Energy organizations such as chemical manufacturers, oil and gas production, and even pharmaceutical manufacturers strive to maintain a Process Safety Management (PSM) program to ensure the safety of their employees and those around their facilities. Many of these organizations are familiar with the requirements of PSM including the process of conducting Process Hazard Analysis (PHA) and the documenting and training for operating procedures. But many of these same organizations struggle to ensure regulatory compliance and best practice of their mechanical integrity programs, which are required within the PSM program framework.
The OSHA Process Safety Management (PSM) Program requires a mechanical integrity program for the protection of the primary and secondary levels of defense for unwanted chemical releases. The first line of defense is operating and maintaining a process facility as designed. The second line of defense is the protection systems such as fixed fire water systems, dikes, deluge systems, etc. A mechanical integrity (MI) program strengthens and protects these lines of defenses where appropriate. Therefore, ensuring that a MI program is established and suitable to enable this protection is the regulation’s intent and is also a key aspect for the energy organization.
Mechanical integrity programs come in all shapes and sizes, but they start with the same key elements. The following elements serve as the foundation to a PSM regulated MI program:
- Scope of the mechanical integrity program
- Equipment and process categorization within scope
- Inspection and test plans and criteria for acceptable results
- Documentation of the program, equipment design, and manufacturer recommendations such as meantime to failure for equipment and instrumentation
- Development of maintenance procedures
- Training of personnel
When addressing or establishing the mechanical integrity program, consider addressing some of the following items:
- Scope of the mechanical integrity program – Strong MI programs have a defined scope that meets the goals of the organization. Scope to consider could entail which part of the organization owns the MI program and its importance within the organization. Similarly, consider what areas, units, and process systems will be included within the process scope outside of regulated PSM chemicals. As for goals, is it the goal of a MI program to meet safety regulation or are there additional areas where MI could add value, such as optimization of turnaround scopes and maintenance programs? Value returned and regulation compliance can be considered as goals of equal importance when developing the MI program.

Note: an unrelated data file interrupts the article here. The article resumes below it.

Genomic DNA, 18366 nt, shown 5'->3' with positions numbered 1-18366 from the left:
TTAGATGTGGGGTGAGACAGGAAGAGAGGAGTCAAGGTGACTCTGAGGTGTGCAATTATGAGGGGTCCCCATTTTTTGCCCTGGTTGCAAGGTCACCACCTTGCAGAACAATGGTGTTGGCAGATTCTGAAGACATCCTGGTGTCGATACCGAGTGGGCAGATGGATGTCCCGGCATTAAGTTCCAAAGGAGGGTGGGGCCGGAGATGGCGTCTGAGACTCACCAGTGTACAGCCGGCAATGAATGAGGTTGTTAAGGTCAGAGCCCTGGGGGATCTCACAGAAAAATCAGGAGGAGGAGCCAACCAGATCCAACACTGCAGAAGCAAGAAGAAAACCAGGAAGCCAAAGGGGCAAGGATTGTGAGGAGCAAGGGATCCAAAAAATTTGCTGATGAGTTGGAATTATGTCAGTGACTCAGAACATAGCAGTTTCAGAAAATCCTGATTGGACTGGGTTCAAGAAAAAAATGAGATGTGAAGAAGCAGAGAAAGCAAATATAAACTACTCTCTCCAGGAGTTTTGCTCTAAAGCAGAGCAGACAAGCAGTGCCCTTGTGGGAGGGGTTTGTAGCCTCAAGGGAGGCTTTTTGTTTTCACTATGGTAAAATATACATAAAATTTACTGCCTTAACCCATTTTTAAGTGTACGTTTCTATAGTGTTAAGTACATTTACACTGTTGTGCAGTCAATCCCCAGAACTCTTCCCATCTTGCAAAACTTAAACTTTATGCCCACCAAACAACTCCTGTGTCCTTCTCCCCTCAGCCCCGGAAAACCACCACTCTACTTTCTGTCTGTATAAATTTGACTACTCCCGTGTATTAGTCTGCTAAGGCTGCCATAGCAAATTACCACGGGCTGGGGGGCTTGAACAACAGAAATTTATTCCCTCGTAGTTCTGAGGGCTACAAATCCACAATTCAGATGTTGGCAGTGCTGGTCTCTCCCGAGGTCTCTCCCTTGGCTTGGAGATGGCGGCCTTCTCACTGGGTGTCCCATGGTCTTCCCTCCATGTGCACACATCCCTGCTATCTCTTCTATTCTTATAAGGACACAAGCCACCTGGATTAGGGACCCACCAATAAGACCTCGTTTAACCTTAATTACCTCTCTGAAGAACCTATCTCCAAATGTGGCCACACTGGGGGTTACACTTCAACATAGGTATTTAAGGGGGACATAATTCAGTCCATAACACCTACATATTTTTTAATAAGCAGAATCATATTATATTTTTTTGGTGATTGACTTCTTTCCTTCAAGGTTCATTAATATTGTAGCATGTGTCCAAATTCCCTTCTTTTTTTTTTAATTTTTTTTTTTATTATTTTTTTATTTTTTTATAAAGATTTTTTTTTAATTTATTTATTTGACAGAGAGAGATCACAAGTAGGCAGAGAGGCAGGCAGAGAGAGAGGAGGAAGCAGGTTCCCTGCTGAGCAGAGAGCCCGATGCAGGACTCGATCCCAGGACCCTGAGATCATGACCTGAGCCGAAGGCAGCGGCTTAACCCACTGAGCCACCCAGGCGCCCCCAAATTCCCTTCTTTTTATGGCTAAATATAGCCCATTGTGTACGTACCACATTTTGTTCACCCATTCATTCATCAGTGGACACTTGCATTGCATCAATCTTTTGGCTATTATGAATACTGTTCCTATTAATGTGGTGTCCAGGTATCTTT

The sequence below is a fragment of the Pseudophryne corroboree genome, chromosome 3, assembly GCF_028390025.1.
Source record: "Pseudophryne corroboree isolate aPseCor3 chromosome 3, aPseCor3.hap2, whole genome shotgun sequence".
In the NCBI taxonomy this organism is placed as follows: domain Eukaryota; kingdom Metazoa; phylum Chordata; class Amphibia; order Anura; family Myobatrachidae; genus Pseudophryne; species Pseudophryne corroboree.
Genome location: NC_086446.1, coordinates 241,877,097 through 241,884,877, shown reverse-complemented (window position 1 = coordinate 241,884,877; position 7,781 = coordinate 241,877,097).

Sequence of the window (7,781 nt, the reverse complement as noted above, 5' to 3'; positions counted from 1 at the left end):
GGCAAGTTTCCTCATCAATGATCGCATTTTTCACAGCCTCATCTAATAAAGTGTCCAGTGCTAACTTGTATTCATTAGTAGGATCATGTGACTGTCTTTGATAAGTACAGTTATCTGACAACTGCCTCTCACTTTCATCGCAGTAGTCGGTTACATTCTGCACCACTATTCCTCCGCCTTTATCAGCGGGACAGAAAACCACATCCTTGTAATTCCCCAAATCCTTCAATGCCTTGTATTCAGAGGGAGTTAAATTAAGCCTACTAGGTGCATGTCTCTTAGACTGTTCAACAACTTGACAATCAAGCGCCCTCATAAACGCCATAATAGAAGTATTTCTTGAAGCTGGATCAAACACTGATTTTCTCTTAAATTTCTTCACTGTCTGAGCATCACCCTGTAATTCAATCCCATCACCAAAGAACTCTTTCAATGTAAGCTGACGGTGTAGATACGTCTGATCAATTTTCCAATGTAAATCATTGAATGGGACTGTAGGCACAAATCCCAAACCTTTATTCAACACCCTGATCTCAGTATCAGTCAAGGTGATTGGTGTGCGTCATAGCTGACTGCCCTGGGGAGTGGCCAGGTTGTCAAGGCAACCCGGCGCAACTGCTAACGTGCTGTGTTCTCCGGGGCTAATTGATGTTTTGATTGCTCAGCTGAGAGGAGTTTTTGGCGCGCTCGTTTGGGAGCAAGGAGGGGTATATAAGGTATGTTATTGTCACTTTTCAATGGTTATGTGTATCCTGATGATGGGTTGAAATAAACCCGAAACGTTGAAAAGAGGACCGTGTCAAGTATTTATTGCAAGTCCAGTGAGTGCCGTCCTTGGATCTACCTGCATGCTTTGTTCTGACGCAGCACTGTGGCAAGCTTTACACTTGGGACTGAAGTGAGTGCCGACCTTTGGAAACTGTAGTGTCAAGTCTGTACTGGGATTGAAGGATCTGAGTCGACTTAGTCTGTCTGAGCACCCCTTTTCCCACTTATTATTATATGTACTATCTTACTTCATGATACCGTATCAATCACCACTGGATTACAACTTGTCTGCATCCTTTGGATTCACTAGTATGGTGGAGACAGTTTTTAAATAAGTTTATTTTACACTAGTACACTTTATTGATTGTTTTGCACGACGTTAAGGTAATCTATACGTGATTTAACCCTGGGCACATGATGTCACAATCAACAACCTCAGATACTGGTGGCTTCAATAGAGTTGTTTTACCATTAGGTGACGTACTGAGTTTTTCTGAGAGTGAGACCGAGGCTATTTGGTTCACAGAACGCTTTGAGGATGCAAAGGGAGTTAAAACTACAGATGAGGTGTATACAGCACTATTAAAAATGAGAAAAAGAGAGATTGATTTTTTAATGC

- Equipment and process categorization within scope – As determined by the scope and the organization’s goals, the equipment and processes should be categorized to address areas of focus within the program. Areas of high risk would require more inspection and maintenance scrutiny, where areas of low risk are established as an area to optimize inspection, maintenance, and test plans.
- Inspection and test plans and criteria for acceptable results – Inspection and test plans are derived from industry codes and standards as well as other methodologies. Organizations should consider if risk-based, condition-based, time-based, or other criteria will be utilized to establish and maintain inspection and test plans. When establishing acceptance criteria, competency of the inspections, the organization’s risk tolerance, or the acceptable equipment damage may influence the acceptance criteria.
- Documentation of the program, equipment design, and manufacturer recommendations such as meantime to failure for equipment and instrumentation – Documentation of the program is essential to protect the equipment and MI program from personnel turnover or MI tool changes. When considering how to document the MI program, organizations should consider establishing their current equipment documentation foundation by documenting equipment design parameters. Then work to document the MI program processes and procedures while also documenting the manufacturer recommended meantime to failure frequencies and the methodologies used to establish inspection and test plan procedures.
- Development of maintenance procedures – Included within an effective and compliant MI program will be documented maintenance procedures. Organizations should consider how and what should be included into the maintenance procedures that address mechanical integrity and then document these procedures. As an example, a maintenance procedure worth documenting as part of the MI program could be the relief device maintenance and testing program.
- Training of personnel – As with all programs, personnel within or affected by the MI program should be fully trained and aware of the program. Consider developing training not only for the personnel involved in the daily MI program activities, but also consider developing a management training to ensure that management are aware of the key performance indicators (KPIs) of a MI program and what will be required of them when it comes to MI program needs and expectations to maintain an effective MI program for the organization.
The above elements and accompanying considerations are only the surface of an effective and compliant PSM program. Consider inviting Cognascents to review, establish, develop, and maintain your mechanical integrity program. We can assist you in finding the best fit and most cost-effective MI program customized for your organization.